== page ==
Marc, on the contrary. Batteries only perform as good as the mantenance they receive. Many experiments of EVs in fleet service (USPS comes to mind) "failed" because the drivers did not like the EVs and apparently necessary maintenance was not performed, so the EVs soon sat unused, abused. My previous electric truck was converted for the City of Santa Rosa around 1995 with a DC motor and flooded lead-acid batteries, so it even got a tilt-bed to access the batteries under the bed. By 2011 it had accumulated a handful of running hours, since it apparently sat 15 years in the Santa Rosa city yard virtually unused. I bought it after a guy in Saratoga invested in restoring it, using Golf Cart batteries. So, every few months I found myself watering all 60 cells with distilled water, cleaning terminals from the accumulated crud and generally not enjoying the amount of ongoing maintenance that I had to do to this truck. When the pack started getting older after 4-5 years as daily driver, I sold that truck and found my current daily driver, a US Electricar S10. It too had sat many years with a (now dead) lead-acid pack. I ripped out the lead and installed 2 used Nissan Leaf packs in the two battery box halves. I have not needed to get into that battery box again, there is no maintenance needed, I just get in, drive it and plug in to charge. I have now put over 6,000 miles on it this last year, I have never driven an EV more than this one, because it is a joy to drive plus the absence of maintenance allows me to do things that I rather do than caring for my car's batteries.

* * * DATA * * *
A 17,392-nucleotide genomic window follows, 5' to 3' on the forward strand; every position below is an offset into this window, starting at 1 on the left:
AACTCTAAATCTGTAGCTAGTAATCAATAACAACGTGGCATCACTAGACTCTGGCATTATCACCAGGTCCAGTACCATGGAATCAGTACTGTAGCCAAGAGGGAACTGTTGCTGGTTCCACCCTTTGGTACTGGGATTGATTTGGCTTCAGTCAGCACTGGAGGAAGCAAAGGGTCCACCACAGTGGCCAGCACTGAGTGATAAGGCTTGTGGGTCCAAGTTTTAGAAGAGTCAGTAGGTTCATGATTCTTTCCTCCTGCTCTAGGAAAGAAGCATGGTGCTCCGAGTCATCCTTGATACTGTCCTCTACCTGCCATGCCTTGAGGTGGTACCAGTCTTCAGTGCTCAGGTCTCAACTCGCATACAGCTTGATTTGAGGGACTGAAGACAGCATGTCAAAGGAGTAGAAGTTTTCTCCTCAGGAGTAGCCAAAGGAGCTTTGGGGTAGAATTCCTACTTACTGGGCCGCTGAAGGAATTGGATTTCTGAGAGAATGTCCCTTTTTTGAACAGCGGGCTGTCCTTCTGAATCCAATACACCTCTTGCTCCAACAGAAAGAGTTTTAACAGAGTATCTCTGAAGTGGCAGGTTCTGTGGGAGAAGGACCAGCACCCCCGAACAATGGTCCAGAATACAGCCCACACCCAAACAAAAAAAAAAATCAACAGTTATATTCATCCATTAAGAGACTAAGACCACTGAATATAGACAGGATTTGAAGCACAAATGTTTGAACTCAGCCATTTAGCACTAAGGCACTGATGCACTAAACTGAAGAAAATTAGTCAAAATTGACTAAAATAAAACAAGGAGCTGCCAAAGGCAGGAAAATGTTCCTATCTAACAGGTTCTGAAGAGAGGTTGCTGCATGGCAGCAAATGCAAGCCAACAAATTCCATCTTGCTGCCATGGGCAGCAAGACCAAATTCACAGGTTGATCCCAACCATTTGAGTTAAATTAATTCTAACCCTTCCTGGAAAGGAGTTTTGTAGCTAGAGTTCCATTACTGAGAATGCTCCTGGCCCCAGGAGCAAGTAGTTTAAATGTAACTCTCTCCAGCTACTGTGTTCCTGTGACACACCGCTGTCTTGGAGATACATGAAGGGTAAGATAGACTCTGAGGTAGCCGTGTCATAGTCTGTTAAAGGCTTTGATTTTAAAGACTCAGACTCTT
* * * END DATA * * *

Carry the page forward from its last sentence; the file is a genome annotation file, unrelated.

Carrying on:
I can give many examples of EVs that did not get a good acceptance or where people got burned by issues with the batteries, no matter whether it is lead or NiMH such as the Vectrix motorcycle (scooter actually) where the designers were pushed by sales to give it higher top speed, literally blowing up the NiMH cells and even the fuse. I have a very good idea why people like the no-maintenance-needed Leaf so much. Obviously, in some types of service with guaranteed dedicated maintenance staff, whether on Golf courses or Airport ground services or Warehouse operation, there are many well-performing Lead-acid battery EVs due to the high level and quality of maintenance that is embedded in these organisations. In cases where the maintenance is a nuisance, you see a quick move to Lithium Ion type batteries for a good reason. Regards, Cor. -----Original Message----- From: EV [mailto:ev-boun...@lists.evdl.org] On Behalf Of Marc de Piolenc via EV Sent: Tuesday, January 23, 2018 2:32 PM To: email@example.com Cc: Marc de Piolenc Subject: [EVDL] Delivery truck Great article. And it points up a serious flaw in all the recent promotion of electric vehicles - they all neglect the one mission that an electric can perform without exotic batteries, ultra-lightweight construction and huge amounts of money. The British milk float (recently) and the many delivery vehicles (earlier on) are proof of this, using ordinary deep-cycle lead acid batteries. The early government support for EV development in the 1970s emphasized this mission, but these days I guess it just isn't "cool." Marc -- Archivale catalog: http://www.archivale.com/catalog Polymath weblog: http://www.archivale.com/weblog Translations (ProZ profile): http://www.proz.com/profile/639380 Translations (BeWords profile): http://www.bewords.com/Marc-dePiolenc Ducted fans: http://massflow.archivale.com/ _______________________________________________ UNSUBSCRIBE: http://www.evdl.org/help/index.html#usub http://lists.evdl.org/listinfo.cgi/ev-evdl.org Please discuss EV drag racing at NEDRA (http://groups.yahoo.com/group/NEDRA) _______________________________________________ UNSUBSCRIBE: http://www.evdl.org/help/index.html#usub http://lists.evdl.org/listinfo.cgi/ev-evdl.org Please discuss EV drag racing at NEDRA (http://groups.yahoo.com/group/NEDRA)